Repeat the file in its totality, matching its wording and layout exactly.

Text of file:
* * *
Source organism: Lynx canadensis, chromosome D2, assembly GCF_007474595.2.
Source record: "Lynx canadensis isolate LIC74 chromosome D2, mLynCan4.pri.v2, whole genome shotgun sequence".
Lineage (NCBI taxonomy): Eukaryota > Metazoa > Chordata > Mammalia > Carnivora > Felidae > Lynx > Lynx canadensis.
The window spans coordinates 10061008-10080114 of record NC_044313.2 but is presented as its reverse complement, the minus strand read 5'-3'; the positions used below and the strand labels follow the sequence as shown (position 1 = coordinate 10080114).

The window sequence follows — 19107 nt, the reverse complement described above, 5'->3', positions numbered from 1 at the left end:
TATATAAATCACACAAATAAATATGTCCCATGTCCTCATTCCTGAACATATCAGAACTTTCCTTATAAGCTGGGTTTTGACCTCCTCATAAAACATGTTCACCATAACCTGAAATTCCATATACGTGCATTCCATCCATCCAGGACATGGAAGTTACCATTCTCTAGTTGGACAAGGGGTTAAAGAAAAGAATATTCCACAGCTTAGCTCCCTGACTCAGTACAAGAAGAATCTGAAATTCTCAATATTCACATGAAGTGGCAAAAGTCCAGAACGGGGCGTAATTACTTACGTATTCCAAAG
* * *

Source organism: Lynx canadensis, chromosome D2, assembly GCF_007474595.2.
Source record: "Lynx canadensis isolate LIC74 chromosome D2, mLynCan4.pri.v2, whole genome shotgun sequence".
Lineage (NCBI taxonomy): Eukaryota > Metazoa > Chordata > Mammalia > Carnivora > Felidae > Lynx > Lynx canadensis.
The window spans coordinates 10061008-10080114 of record NC_044313.2 but is presented as its reverse complement, the minus strand read 5'-3'; the positions used below and the strand labels follow the sequence as shown (position 1 = coordinate 10080114).

The window sequence follows — 19107 nt, the reverse complement described above, 5'->3', positions numbered from 1 at the left end:
TATATAAATCACACAAATAAATATGTCCCATGTCCTCATTCCTGAACATATCAGAACTTTCCTTATAAGCTGGGTTTTGACCTCCTCATAAAACATGTTCACCATAACCTGAAATTCCATATACGTGCATTCCATCCATCCAGGACATGGAAGTTACCATTCTCTAGTTGGACAAGGGGTTAAAGAAAAGAATATTCCACAGCTTAGCTCCCTGACTCAGTACAAGAAGAATCTGAAATTCTCAATATTCACATGAAGTGGCAAAAGTCCAGAACGGGGCGTAATTACTTACGTATTCCAAAG